If you follow such things, you were likely dismayed by rumors that corporateexecutives flooded the
Securities and Exchange Commission
with Form 144 registrations to sell stock in the wake of the Sept. 11 attacks. Not only does this portray capitalism in the meanest light, it implies a lack of confidence by the individuals responsible for getting our fragile economy back on its feet.
The good news is that, like so many tales spawned by terror, this oneseems a bit tall for its own good.
Given the unprecedented break in trading and the inevitable pent-up demand that resulted, historical comparisons are difficult. But it doesn't seem unreasonable to approach the month's data in aggregate, however. And for the month, insiders and other early investors registered to sell less than $3 billion worth of stock, the lowest total since December 1998.
Of this total, $1.2 billion was registered in the six trading daysprior to Sept. 11, while the remaining $1.6 billion was registeredduring the 10 trading days that followed. And keep in mind, not only doessome portion of this latter value represent pent-up demand, but likewiseshares sold under programs, including Rule 10b5-1 plans established underthe SEC's Fair Disclosure Regulation (Reg FD).
So, unlike an unfortunate minority itching to flee Capitol Hill forthe heartland and mountains, the nation's executives apparently haven'tgiven up. In fact, preliminary numbers show corporate insiders at long last started buying in September. So much so, in fact, that our preliminary ratio of sellers to buyers dipped below one-to-one for the first time since December 1999.
To be sure, the feds provided some of the juice. Much was made ofthe SEC's decision to temporarily suspend restrictions on the timing andmagnitude of corporate buybacks when trading resumed following the attacks.Less widely known is that the same emergency order suspended the short-swingprofit rule and thus allowed insiders who had sold within the past six months to repurchase at lower prices and hang on to their short-swing "profits."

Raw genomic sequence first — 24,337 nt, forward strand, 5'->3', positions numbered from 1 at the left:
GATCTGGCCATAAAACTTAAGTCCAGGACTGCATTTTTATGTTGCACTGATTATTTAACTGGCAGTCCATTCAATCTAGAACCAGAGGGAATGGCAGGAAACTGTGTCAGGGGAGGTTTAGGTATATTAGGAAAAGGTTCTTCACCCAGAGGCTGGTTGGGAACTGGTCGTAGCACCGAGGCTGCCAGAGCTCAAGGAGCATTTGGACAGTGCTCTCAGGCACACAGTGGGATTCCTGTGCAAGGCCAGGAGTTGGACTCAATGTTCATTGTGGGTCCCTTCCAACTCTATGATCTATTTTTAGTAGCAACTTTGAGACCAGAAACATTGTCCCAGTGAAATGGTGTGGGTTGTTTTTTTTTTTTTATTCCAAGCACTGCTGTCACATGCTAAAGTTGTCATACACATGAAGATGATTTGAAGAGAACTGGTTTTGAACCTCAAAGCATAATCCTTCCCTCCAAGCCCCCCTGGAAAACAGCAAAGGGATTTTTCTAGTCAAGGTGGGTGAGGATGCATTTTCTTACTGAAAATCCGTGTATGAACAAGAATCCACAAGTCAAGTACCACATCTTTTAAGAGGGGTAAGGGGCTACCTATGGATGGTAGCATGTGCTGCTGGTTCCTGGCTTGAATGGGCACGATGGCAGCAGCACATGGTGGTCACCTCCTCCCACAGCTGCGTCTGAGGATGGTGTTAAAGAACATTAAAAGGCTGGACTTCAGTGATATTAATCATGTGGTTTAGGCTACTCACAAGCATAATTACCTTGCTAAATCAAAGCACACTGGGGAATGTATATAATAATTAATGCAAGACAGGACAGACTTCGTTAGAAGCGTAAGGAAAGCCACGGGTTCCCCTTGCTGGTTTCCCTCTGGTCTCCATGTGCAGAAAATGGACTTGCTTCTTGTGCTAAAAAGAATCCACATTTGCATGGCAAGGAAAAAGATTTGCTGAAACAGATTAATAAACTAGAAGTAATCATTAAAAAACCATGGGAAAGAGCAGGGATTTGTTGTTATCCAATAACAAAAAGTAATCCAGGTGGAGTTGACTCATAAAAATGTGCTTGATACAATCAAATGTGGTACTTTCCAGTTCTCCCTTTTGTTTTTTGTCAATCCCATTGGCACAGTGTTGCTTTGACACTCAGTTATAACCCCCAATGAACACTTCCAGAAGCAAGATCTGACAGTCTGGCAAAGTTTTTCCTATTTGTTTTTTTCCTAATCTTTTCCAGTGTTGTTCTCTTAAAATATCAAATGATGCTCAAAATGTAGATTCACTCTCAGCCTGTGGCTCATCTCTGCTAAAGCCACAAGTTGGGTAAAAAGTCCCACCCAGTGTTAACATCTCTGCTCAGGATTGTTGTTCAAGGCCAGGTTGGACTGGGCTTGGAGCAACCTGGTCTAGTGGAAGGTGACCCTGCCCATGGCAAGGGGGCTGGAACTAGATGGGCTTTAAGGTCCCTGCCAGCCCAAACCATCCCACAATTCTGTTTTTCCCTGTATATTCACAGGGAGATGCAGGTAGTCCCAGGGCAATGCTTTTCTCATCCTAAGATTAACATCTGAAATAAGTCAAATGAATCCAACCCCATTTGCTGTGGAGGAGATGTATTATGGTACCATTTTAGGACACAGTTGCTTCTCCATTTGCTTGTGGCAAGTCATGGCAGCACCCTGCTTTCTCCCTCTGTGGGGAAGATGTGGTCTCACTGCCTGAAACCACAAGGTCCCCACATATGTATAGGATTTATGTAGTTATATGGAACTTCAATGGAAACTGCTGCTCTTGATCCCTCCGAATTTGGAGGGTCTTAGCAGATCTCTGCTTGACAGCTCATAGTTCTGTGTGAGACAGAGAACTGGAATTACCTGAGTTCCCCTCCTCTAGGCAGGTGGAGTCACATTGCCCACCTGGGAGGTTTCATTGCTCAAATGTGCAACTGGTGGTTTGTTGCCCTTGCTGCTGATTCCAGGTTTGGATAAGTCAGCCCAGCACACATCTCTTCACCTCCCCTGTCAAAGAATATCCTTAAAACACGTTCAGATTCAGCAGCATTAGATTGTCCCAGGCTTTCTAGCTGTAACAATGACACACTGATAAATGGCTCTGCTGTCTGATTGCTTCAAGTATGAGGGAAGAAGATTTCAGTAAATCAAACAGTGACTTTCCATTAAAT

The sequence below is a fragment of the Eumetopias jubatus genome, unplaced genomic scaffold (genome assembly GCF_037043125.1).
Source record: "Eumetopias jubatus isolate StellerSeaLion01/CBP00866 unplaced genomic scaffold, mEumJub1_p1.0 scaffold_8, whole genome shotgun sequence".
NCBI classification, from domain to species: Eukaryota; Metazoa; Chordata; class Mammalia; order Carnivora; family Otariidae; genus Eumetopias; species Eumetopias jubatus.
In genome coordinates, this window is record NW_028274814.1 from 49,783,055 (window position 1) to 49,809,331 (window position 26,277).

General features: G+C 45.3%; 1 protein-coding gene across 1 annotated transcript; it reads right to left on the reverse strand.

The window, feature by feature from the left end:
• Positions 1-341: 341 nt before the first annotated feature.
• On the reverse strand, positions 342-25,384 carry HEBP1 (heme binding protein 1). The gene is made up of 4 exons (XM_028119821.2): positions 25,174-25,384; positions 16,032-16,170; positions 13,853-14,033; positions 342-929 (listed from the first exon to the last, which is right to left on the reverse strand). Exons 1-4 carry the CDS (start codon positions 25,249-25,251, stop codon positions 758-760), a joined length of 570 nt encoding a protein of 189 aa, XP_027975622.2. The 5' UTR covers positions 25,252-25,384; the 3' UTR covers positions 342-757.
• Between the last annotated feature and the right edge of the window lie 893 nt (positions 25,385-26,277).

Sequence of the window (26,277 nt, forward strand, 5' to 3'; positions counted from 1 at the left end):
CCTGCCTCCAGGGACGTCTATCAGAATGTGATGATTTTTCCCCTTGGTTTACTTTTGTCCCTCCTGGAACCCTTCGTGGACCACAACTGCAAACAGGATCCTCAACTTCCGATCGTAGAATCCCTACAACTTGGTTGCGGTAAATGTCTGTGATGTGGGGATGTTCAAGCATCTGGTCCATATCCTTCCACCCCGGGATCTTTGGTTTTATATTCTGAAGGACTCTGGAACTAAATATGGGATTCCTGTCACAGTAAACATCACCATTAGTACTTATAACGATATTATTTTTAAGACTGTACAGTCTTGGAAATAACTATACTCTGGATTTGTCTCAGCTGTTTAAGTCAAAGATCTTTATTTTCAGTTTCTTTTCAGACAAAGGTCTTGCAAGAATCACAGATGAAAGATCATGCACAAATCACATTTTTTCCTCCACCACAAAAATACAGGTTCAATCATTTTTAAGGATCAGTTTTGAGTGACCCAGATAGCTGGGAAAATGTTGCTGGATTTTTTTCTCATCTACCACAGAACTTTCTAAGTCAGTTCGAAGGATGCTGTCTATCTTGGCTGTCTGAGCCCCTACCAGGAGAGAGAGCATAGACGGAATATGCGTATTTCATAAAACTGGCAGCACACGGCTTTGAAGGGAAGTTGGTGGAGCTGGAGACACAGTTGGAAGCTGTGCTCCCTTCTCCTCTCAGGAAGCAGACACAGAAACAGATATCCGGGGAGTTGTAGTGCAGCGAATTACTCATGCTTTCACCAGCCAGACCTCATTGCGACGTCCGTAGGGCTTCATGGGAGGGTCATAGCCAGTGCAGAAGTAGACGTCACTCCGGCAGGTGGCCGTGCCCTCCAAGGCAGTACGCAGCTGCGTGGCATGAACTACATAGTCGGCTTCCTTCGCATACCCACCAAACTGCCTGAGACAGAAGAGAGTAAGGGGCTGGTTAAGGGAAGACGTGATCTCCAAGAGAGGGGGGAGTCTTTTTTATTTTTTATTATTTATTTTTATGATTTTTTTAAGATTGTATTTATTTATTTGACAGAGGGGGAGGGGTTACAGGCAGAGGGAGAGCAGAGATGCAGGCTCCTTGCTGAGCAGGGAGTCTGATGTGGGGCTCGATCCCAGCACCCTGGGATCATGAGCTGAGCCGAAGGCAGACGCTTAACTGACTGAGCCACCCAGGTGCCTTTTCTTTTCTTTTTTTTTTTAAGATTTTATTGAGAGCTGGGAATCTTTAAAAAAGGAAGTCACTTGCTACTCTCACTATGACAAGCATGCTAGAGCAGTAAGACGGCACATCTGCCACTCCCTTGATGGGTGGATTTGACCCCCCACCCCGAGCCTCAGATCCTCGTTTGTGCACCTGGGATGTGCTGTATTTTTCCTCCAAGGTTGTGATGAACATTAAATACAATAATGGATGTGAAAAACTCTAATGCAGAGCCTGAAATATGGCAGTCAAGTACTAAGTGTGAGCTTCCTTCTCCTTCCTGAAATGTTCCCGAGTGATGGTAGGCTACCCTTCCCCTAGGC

Another aspect to these numbers is worth considering. One knock against following corporate insiders is that larger-cap names are underrepresented. And to some extent this is true; insiders are, indeed, more likely to accumulate shares of small- and medium-cap stocks, and on average, the rewards of following their lead tend to be higher for these types of issues.
In September, however, insiders bought not only across sectors but breached the size barrier as well.
Hartford Financial Services
and even giant
were all under accumulation in September. Believe me, these are big fish by insider-buy standards.
Clearly, September was no ordinary month. Only October can tell us whether what insiders showed us was capitalism at its purest or patriotism at its finest, or both. My gut is that we finally got the whoosh that brought the bargain hunters out of hiding. Either way, it makes me proud. And a little less nervous.
A senior analyst at Thomson Financial/First Call and editor of Insiders' Chronicle, Paul Elliott monitors changes in insider and beneficial ownership primarily for institutional clients. At time of publication, Elliott held no positions in any stocks mentioned in this column, although holdings can change at any time. Under no circumstances does the information in this column represent a recommendation to buy or sell stocks. Elliott appreciates your feedback and invites you to send it to